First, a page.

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In Latin America, leftist leaders evict US drug warriors

Bolivia, Ecuador, and Venezuela push back on US operations.

Taking note: Bolivian soldiers attended a ceremony Nov. 1 at which President Evo Morales celebrated the eradication of some 12,300 acres of coca farms this year in Chimore.

David Mercado/Reuters

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Bolivia has given US Drug Enforcement Administration (DEA) officers three months to leave the country – claiming that agents were stirring up political strife in the deeply divided nation.

This fall, Ecuadorians voted yes to a new Constitution that calls for the closure by next year of one of the most important US operations in its war against drugs.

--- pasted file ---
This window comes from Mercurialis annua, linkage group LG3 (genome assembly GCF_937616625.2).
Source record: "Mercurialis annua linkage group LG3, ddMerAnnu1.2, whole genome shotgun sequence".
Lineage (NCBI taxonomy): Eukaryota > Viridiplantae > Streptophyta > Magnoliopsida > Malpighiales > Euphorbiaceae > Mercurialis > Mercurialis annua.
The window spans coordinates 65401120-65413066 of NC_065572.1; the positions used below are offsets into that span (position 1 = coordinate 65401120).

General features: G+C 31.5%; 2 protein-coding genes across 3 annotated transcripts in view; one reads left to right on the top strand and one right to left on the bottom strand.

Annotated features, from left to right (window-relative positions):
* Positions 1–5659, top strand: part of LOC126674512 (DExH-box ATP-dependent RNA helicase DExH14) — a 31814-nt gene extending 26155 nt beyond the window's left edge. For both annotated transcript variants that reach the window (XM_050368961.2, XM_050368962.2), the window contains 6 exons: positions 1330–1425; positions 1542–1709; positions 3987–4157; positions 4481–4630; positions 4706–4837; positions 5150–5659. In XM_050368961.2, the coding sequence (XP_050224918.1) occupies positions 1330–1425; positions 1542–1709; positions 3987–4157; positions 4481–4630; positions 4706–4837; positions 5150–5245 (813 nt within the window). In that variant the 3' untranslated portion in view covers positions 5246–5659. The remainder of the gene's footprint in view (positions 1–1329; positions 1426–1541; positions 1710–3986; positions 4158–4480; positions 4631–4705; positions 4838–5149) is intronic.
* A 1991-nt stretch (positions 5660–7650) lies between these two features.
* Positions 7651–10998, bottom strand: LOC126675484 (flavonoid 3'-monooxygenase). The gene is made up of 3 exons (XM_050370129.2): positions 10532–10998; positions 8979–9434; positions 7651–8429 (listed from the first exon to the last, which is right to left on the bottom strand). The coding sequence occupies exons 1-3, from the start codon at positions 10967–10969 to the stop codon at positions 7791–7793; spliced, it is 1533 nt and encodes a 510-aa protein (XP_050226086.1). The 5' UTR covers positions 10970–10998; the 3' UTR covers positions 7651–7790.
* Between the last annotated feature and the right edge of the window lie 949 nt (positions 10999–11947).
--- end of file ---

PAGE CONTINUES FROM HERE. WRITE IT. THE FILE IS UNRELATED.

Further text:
And for the fourth year in a row, Venezuela was singled out by President Bush – as was Bolivia for the first time – for having "failed demonstrably" in antidrug cooperation.

The US has long had a presence in Latin America to stem the northward drug flow; Colombia, Peru, and Bolivia are the world's largest cocaine producers. The US still boasts strong partnerships with many countries, such as Colombia and Mexico. But in others, particularly those led by leftists who have risen in collective condemnation of Washington, leaders are increasingly severing ties.

Their push for more self-determination could represent an opportunity to improve a strategy seen by many as a failure, says Kathryn Ledebur, director of the Andean Information Network in Bolivia.

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